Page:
I told the children before entering that they had to be respectful and couldn't start banging around on the pianos. If they had listened then I wouldn't have a story to tell. Instead, I have a story about two children [your guess] wrestling on the floor under a grand piano with the grand price tag of $40,000. I also have a story about a little girl [guess again], whose face is painted like a clown from preschool earlier that morning, who began screaming hysterically with tears and snot running down her face when she heard we would not be going to the library due to our insane behavior at the music store. Then there was the angry six year-old who took off running out of the store and hid behind a trashcan outside upon hearing the same news.
Yes, there were others present for this episode. There was a mom who maybe felt my pain (but not in the way where I got a shred of sympathy from her). She gave me a "girl, you crazy" look and nervous laugh while she and her well-behaved twelve year-old son tried to move away from my psychopath bolting out the door. She whispered "We'll come back" to the gentleman behind the counter who was trying his best not to be totally freaked out while outlining the various camps available. He turned to me in an "I feel sorry for you but not really because I also think you're crazy and could you please get your children away from the freaking $40,000 grand piano" kind of way. Oh, and he also followed Catcher out the door and said hesitantly--as in I'm scared this kid might knife me--and without any sort of authority to him "You should come back inside." I was still tending to the snotty, screaming three year-old with clown makeup running down her face and the four year-old banging on every piano--didn't I say don't bang on the pianos?--that I didn't have the energy to chase Catcher. I knew he wouldn't go far. He's too first-child sensible for that.
After gathering my belongings and casually blaming their behavior "on the weather," I left with my tail tucked between my legs. The guy behind the counter charged my card for the camp deposit after we left, though, so I guess we'll be allowed. Or else we'll have to find another studio that all my friends recommend.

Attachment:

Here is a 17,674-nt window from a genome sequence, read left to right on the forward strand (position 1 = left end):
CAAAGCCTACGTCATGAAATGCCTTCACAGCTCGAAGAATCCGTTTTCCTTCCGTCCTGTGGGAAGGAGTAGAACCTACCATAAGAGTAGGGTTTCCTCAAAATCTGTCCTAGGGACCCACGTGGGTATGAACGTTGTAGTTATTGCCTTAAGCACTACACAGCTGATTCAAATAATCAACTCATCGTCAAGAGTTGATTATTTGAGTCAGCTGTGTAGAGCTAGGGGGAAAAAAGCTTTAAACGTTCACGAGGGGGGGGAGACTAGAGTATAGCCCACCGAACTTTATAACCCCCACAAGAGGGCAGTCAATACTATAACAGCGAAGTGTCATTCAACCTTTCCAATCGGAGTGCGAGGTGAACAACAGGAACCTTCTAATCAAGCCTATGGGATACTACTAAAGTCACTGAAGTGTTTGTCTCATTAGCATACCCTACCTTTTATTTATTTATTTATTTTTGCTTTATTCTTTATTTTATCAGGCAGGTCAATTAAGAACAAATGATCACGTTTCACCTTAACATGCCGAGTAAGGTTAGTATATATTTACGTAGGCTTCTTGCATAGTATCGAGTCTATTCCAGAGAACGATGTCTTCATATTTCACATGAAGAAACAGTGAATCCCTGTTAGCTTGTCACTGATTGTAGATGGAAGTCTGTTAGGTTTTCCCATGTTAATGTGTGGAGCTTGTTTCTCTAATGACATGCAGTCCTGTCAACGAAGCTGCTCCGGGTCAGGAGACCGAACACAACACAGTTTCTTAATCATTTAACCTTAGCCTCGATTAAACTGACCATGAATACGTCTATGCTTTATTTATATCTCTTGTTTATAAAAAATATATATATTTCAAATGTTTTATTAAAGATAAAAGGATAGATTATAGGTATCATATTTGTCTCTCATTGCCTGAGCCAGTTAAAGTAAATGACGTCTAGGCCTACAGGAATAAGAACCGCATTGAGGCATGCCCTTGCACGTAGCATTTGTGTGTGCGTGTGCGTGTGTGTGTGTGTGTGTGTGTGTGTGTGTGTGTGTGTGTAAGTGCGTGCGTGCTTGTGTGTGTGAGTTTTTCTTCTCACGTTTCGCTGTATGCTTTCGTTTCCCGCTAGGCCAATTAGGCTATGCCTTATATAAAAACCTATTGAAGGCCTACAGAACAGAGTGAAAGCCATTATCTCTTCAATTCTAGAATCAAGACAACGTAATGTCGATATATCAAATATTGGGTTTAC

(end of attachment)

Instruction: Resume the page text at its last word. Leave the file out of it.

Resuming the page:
Today was the day that I woke up and couldn't stand looking at my stringy, scruffy hair for one more day! I always do this (and it often results in a serious chopping of the locks). I don't know when I reached the point in my life where things that used to be relaxing--like haircuts and pedicures--have become chores. I guess because my free time away from the children is so infrequent and valuable that I would rather spend it at the grocery store, where I can squeeze my avocados in peace, than sitting in chair at the salon. P.S. I hate the grocery store.
But back to the cut...another funny thing about haircuts and me is that I frequently end up looking like some 80s rock star. There was Pat Benatar in college (horrific!) and, more recently, Joan Jett (meh.). And to be clear, I'm not talking about the rock star when she (or he) was totally cool in the 80s, but the later version of the washed-up, aging star who's trying to hold onto the glory days and the glory hair. I get a definite Bret Michaels circa "Rock of Love" vibe from my new 'do. I just need to slap on a bandana and call it a day.
Remember when I promised to write about all the technical blah blah surrounding the Rock Star Photo Booth for the preschool music festival? Well...I kind of changed my mind. The pictures from this year turned out less than the spectacular image I had in my head. I'm my own worst critic, and since I'm not particularly proud of the final product, I don't feel like waxing poetic about lighting and apertures and all that jazz. You didn't really feel like reading about it anyway, right? In the meantime, enjoy two photos that turned out okay from that afternoon: